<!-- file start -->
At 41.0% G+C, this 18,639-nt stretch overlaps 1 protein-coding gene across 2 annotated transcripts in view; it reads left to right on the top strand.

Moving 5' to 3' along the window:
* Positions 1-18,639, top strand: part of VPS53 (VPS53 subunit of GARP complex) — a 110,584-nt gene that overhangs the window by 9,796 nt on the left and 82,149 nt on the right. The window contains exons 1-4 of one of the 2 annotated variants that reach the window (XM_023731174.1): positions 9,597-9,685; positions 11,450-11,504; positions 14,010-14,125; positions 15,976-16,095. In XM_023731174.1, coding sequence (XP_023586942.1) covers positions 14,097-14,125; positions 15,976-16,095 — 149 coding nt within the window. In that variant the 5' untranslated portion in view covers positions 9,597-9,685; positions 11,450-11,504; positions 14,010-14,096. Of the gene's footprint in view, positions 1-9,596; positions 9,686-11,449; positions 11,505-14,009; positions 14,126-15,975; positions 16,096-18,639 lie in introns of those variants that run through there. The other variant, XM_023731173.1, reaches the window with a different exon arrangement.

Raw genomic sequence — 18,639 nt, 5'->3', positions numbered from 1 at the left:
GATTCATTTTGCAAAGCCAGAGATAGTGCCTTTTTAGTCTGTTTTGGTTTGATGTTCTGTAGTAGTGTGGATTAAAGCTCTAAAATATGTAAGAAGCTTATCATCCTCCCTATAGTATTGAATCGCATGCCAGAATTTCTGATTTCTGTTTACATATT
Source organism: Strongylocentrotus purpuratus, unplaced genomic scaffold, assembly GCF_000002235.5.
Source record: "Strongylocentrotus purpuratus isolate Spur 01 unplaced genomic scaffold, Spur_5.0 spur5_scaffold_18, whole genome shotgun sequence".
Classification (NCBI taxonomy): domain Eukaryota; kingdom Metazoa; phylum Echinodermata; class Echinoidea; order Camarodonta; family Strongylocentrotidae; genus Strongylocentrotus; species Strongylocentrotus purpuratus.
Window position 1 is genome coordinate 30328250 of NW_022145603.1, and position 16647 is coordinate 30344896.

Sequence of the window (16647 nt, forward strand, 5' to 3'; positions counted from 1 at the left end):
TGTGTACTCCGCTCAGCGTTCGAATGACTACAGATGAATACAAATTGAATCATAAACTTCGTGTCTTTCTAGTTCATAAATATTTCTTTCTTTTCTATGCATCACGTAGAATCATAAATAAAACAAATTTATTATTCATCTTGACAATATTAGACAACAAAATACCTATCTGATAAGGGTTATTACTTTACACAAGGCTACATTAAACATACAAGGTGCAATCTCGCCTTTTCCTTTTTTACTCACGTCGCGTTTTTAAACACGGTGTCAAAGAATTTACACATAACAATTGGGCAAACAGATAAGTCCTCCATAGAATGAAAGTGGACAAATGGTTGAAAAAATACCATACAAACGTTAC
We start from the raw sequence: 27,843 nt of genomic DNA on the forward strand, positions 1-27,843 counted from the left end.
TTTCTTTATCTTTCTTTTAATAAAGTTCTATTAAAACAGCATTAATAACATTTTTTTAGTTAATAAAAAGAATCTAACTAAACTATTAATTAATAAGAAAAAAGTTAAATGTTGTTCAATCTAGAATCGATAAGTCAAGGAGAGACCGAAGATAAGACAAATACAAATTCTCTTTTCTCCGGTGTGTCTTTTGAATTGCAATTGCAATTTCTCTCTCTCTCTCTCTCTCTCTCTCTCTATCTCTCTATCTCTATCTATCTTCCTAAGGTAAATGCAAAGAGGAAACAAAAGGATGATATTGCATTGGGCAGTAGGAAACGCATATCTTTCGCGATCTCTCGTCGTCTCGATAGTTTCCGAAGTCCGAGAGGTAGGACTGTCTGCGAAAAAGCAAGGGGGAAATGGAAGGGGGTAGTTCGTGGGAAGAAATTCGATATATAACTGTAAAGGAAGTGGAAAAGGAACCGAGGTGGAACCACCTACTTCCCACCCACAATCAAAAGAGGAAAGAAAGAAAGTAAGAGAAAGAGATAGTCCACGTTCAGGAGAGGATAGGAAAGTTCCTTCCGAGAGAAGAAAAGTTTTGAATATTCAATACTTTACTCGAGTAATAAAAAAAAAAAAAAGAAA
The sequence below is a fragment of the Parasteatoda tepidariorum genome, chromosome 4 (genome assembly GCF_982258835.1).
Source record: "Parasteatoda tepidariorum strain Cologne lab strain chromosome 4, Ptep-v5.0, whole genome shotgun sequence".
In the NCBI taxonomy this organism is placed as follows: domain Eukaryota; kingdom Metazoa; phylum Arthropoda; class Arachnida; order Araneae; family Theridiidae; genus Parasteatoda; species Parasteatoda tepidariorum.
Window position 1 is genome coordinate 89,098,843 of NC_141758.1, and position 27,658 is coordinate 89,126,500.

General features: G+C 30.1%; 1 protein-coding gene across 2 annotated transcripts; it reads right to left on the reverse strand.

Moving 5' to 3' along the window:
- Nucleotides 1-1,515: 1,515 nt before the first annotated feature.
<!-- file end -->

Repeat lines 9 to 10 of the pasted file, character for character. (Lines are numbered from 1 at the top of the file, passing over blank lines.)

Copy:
Window position 1 is genome coordinate 30328250 of NW_022145603.1, and position 16647 is coordinate 30344896.

Sequence of the window (16647 nt, forward strand, 5' to 3'; positions counted from 1 at the left end):